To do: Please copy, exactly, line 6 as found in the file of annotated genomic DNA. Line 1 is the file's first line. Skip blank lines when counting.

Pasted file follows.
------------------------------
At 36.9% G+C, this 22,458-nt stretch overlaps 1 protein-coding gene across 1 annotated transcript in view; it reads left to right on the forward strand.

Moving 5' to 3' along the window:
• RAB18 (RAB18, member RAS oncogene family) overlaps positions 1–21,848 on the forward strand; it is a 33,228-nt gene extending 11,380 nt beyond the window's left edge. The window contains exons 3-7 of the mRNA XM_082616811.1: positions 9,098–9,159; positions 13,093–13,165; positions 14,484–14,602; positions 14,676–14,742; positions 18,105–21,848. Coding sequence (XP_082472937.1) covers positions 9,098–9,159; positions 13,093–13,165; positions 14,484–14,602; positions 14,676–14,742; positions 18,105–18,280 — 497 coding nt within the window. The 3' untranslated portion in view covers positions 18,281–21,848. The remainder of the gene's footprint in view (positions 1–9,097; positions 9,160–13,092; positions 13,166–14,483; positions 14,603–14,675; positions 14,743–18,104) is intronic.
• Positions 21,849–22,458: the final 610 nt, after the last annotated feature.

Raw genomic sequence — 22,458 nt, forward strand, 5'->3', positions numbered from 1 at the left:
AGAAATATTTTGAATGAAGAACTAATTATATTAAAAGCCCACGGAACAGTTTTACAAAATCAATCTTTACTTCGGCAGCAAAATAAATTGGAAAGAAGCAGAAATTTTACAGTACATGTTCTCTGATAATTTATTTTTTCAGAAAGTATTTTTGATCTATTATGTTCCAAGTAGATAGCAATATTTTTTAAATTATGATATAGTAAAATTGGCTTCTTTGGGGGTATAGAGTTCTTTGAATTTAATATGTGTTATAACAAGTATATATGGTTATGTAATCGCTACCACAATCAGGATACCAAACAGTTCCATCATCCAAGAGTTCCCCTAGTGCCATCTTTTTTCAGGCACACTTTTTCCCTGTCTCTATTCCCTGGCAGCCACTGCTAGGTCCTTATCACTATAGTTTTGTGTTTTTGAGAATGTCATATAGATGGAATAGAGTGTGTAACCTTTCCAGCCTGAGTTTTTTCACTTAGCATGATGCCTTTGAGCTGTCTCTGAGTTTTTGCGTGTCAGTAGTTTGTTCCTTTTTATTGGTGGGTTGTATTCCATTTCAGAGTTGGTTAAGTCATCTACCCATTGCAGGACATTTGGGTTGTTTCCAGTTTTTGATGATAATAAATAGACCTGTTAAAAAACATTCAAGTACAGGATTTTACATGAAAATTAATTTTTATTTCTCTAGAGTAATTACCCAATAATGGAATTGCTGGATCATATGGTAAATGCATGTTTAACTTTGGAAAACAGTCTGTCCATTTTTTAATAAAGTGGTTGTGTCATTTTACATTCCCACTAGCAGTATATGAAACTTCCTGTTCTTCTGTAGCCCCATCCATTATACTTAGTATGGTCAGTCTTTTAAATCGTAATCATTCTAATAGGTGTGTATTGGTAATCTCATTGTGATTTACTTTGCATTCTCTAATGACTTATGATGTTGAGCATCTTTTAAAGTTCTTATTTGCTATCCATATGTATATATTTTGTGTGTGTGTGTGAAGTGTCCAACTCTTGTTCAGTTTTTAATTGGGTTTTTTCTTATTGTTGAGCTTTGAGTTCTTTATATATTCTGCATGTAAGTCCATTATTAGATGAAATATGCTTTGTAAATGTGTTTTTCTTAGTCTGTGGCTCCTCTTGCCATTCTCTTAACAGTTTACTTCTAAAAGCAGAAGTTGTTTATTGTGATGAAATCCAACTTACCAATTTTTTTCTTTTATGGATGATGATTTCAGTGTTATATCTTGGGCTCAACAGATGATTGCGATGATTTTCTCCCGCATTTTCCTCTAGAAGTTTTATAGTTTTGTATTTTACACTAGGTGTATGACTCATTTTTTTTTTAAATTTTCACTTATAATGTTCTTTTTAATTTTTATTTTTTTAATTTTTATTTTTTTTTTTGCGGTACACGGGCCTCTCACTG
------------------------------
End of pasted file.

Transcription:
AGAAATATTTTGAATGAAGAACTAATTATATTAAAAGCCCACGGAACAGTTTTACAAAATCAATCTTTACTTCGGCAGCAAAATAAATTGGAAAGAAGCAGAAATTTTACAGTACATGTTCTCTGATAATTTATTTTTTCAGAAAGTATTTTTGATCTATTATGTTCCAAGTAGATAGCAATATTTTTTAAATTATGATATAGTAAAATTGGCTTCTTTGGGGGTATAGAGTTCTTTGAATTTAATATGTGTTATAACAAGTATATATGGTTATGTAATCGCTACCACAATCAGGATACCAAACAGTTCCATCATCCAAGAGTTCCCCTAGTGCCATCTTTTTTCAGGCACACTTTTTCCCTGTCTCTATTCCCTGGCAGCCACTGCTAGGTCCTTATCACTATAGTTTTGTGTTTTTGAGAATGTCATATAGATGGAATAGAGTGTGTAACCTTTCCAGCCTGAGTTTTTTCACTTAGCATGATGCCTTTGAGCTGTCTCTGAGTTTTTGCGTGTCAGTAGTTTGTTCCTTTTTATTGGTGGGTTGTATTCCATTTCAGAGTTGGTTAAGTCATCTACCCATTGCAGGACATTTGGGTTGTTTCCAGTTTTTGATGATAATAAATAGACCTGTTAAAAAACATTCAAGTACAGGATTTTACATGAAAATTAATTTTTATTTCTCTAGAGTAATTACCCAATAATGGAATTGCTGGATCATATGGTAAATGCATGTTTAACTTTGGAAAACAGTCTGTCCATTTTTTAATAAAGTGGTTGTGTCATTTTACATTCCCACTAGCAGTATATGAAACTTCCTGTTCTTCTGTAGCCCCATCCATTATACTTAGTATGGTCAGTCTTTTAAATCGTAATCATTCTAATAGGTGTGTATTGGTAATCTCATTGTGATTTACTTTGCATTCTCTAATGACTTATGATGTTGAGCATCTTTTAAAGTTCTTATTTGCTATCCATATGTATATATTTTGTGTGTGTGTGTGAAGTGTCCAACTCTTGTTCAGTTTTTAATTGGGTTTTTTCTTATTGTTGAGCTTTGAGTTCTTTATATATTCTGCATGTAAGTCCATTATTAGATGAAATATGCTTTGTAAATGTGTTTTTCTTAGTCTGTGGCTCCTCTTGCCATTCTCTTAACAGTTTACTTCTAAAAGCAGAAGTTGTTTATTGTGATGAAATCCAACTTACCAATTTTTTTCTTTTATGGATGATGATTTCAGTGTTATATCTTGGGCTCAACAGATGATTGCGATGATTTTCTCCCGCATTTTCCTCTAGAAGTTTTATAGTTTTGTATTTTACACTAGGTGTATGACTCATTTTTTTTTTAAATTTTCACTTATAATGTTCTTTTTAATTTTTATTTTTTTAATTTTTATTTTTTTTTTTGCGGTACACGGGCCTCTCACTG